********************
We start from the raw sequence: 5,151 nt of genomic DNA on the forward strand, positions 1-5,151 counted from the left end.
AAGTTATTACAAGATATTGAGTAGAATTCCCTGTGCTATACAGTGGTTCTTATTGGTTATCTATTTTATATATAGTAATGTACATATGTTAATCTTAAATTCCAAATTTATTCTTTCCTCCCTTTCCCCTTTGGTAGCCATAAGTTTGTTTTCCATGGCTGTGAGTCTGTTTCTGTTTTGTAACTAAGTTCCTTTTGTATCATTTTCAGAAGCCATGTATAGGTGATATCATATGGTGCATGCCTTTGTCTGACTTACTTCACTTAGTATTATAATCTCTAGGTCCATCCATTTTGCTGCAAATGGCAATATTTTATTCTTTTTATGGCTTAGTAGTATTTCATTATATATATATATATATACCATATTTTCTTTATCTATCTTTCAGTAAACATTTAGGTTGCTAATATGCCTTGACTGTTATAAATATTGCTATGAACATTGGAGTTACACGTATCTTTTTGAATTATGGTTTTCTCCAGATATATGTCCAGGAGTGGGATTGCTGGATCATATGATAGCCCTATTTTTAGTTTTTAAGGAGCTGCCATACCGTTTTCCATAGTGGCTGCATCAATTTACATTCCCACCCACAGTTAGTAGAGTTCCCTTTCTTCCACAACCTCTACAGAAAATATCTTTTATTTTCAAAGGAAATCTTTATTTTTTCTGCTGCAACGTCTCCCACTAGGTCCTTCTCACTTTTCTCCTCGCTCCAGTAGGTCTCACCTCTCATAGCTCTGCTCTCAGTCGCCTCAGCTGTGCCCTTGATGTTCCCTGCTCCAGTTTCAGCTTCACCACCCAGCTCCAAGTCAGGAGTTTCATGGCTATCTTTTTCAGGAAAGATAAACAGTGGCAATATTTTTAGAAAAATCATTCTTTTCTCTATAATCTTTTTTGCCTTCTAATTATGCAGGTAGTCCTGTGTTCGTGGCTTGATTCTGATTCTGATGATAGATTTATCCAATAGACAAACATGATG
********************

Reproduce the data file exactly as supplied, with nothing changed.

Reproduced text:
We start from the raw sequence: 5,151 nt of genomic DNA on the forward strand, positions 1-5,151 counted from the left end.
AAGTTATTACAAGATATTGAGTAGAATTCCCTGTGCTATACAGTGGTTCTTATTGGTTATCTATTTTATATATAGTAATGTACATATGTTAATCTTAAATTCCAAATTTATTCTTTCCTCCCTTTCCCCTTTGGTAGCCATAAGTTTGTTTTCCATGGCTGTGAGTCTGTTTCTGTTTTGTAACTAAGTTCCTTTTGTATCATTTTCAGAAGCCATGTATAGGTGATATCATATGGTGCATGCCTTTGTCTGACTTACTTCACTTAGTATTATAATCTCTAGGTCCATCCATTTTGCTGCAAATGGCAATATTTTATTCTTTTTATGGCTTAGTAGTATTTCATTATATATATATATATATACCATATTTTCTTTATCTATCTTTCAGTAAACATTTAGGTTGCTAATATGCCTTGACTGTTATAAATATTGCTATGAACATTGGAGTTACACGTATCTTTTTGAATTATGGTTTTCTCCAGATATATGTCCAGGAGTGGGATTGCTGGATCATATGATAGCCCTATTTTTAGTTTTTAAGGAGCTGCCATACCGTTTTCCATAGTGGCTGCATCAATTTACATTCCCACCCACAGTTAGTAGAGTTCCCTTTCTTCCACAACCTCTACAGAAAATATCTTTTATTTTCAAAGGAAATCTTTATTTTTTCTGCTGCAACGTCTCCCACTAGGTCCTTCTCACTTTTCTCCTCGCTCCAGTAGGTCTCACCTCTCATAGCTCTGCTCTCAGTCGCCTCAGCTGTGCCCTTGATGTTCCCTGCTCCAGTTTCAGCTTCACCACCCAGCTCCAAGTCAGGAGTTTCATGGCTATCTTTTTCAGGAAAGATAAACAGTGGCAATATTTTTAGAAAAATCATTCTTTTCTCTATAATCTTTTTTGCCTTCTAATTATGCAGGTAGTCCTGTGTTCGTGGCTTGATTCTGATTCTGATGATAGATTTATCCAATAGACAAACATGATG